Meat and Livestock Australia said the value of 2014 exports was up 30 percent from the previous record set in 2013, underpinned by shipments to the Unites States, the Middle East and China.
US still largest lamb market
The US was the largest market, with the value up 31pc year-on-year, at $458 million, while as a region, the Middle East was the second largest destination, at $403 million dollars, up 22pc, MLA said.
Within the Middle East, the three most valuable markets were the UAE at $117 million, Jordan at $78 million and Bahrain at $75 million.
MLA said the value of lamb exports to China lifted 23pc year-on-year, to $220 million, and the value of shipments to Japan increased 42pc to $88 million. Despite volumes being constrained by quota, the value of exports to the EU increased 27pc, to $117 million.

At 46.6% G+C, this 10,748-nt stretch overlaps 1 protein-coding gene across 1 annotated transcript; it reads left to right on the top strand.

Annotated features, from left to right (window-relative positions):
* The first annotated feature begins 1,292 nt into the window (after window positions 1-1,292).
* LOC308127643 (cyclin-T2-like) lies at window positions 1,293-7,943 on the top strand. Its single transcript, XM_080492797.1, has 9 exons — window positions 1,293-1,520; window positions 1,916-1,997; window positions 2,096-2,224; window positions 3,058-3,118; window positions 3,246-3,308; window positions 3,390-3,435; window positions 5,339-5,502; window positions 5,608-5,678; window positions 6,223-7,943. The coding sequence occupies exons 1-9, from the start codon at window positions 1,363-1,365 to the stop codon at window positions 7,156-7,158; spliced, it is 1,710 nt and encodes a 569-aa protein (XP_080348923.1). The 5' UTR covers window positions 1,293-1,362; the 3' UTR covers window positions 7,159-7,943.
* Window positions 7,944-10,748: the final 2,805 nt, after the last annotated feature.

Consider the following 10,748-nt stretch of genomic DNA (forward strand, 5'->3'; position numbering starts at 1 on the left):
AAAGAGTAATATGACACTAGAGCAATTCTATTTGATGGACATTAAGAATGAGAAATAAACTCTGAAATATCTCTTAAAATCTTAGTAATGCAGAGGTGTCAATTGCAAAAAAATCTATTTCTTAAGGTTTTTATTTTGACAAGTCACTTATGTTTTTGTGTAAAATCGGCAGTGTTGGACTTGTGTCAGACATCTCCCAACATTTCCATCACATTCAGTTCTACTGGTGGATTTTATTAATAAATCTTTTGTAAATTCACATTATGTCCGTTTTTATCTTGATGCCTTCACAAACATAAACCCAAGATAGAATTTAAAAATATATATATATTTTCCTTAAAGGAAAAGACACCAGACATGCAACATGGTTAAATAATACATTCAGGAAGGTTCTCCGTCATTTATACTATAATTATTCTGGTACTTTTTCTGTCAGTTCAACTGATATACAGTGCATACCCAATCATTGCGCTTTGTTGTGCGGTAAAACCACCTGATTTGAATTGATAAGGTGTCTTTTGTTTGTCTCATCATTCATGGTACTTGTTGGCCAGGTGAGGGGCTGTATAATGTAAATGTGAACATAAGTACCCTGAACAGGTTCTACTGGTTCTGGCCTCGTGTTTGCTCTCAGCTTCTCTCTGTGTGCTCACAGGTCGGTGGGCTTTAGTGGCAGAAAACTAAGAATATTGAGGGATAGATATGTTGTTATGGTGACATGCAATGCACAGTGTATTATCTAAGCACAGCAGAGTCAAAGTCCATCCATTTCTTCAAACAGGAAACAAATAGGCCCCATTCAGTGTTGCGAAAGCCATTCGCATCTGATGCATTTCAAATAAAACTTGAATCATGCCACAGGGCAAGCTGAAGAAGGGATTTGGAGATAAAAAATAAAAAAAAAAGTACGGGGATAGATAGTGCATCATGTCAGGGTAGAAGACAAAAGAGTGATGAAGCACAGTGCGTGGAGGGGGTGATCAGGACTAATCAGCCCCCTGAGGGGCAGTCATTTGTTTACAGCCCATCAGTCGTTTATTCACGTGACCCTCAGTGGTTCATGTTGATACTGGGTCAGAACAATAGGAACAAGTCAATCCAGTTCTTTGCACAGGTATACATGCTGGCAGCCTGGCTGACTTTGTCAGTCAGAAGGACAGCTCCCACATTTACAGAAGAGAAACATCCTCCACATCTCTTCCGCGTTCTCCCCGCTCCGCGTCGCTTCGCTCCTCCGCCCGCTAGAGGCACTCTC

Mutton exports value also increased
The value of mutton exports reached $870 million in 2014, up 38pc year-on-year, also assisted by greater volumes exported and the weaker Australian dollar. The most valuable individual markets were China ($207 million), followed by the US ($79.5 million) and Saudi Arabia ($78.7 million).
MLA has forecast declining lamb slaughter
MLA has forecast Australian lamb exports for 2015 to be 15pc lower than last year’s volume, at 202,000 tonnes.
For the first month of 2015, Australian lamb shipments were in line with MLA’s forecast trend for the year. Lamb exports in January totalled 15,412 tonnes – back 8pc on year-ago levels.
MLA said volumes to China were back 28pc during the month, compared to last year, at 2035 tonnes – with the decline largely attributed to subdued demand in the lead up to Chinese New Year.
Lamb shipments to the EU also reduced, by 25pc to 788 tonnes and dropped by 8pc to South East Asia to 735 tonnes.
“Encouragingly, despite the overall decline, Australia’s major lamb export destinations recorded higher volumes during January, compared to last year.
“Shipments to the Middle East rose 4pc year-on-year, at 4835 tonnes, while volumes to the US were up 2pc in January, at 3490 tonnes.